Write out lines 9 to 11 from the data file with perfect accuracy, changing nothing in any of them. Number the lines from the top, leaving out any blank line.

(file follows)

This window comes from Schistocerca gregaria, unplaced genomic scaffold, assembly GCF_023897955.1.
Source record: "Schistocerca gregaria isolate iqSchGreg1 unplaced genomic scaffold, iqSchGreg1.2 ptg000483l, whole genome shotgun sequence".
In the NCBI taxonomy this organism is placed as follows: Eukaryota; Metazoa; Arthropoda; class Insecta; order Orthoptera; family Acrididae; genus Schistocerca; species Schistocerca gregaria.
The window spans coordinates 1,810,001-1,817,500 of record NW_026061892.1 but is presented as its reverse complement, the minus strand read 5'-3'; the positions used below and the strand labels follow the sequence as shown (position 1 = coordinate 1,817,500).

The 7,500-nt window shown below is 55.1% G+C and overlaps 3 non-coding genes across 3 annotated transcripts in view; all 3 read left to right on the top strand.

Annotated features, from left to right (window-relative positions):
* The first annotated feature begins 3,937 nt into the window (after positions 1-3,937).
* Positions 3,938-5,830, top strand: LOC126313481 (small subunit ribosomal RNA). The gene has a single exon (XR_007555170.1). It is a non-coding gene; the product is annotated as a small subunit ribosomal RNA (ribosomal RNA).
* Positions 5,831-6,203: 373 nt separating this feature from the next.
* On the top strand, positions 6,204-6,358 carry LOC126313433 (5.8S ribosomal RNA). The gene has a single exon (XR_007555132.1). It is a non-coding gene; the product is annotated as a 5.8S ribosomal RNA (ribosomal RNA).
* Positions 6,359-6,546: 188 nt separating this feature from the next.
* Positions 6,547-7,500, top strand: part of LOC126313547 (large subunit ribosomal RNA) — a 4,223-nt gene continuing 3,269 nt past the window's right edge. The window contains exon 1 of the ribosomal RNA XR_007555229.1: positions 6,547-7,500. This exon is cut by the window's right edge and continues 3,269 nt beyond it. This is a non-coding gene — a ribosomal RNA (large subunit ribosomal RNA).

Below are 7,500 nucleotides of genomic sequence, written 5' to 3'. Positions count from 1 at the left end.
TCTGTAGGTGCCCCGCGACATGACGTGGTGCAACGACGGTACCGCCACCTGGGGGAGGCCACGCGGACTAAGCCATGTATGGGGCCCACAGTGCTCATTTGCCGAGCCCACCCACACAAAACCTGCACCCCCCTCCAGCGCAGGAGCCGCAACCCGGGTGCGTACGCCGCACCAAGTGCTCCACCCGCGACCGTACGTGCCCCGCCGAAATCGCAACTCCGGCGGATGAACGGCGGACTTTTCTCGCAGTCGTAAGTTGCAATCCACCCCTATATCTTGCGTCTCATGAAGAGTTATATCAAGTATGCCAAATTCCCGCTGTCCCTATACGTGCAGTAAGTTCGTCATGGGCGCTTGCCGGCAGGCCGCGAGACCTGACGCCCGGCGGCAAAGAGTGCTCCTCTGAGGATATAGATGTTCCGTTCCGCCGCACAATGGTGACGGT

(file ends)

* Positions 5,831-6,203: 373 nt separating this feature from the next.
* On the top strand, positions 6,204-6,358 carry LOC126313433 (5.8S ribosomal RNA). The gene has a single exon (XR_007555132.1). It is a non-coding gene; the product is annotated as a 5.8S ribosomal RNA (ribosomal RNA).
* Positions 6,359-6,546: 188 nt separating this feature from the next.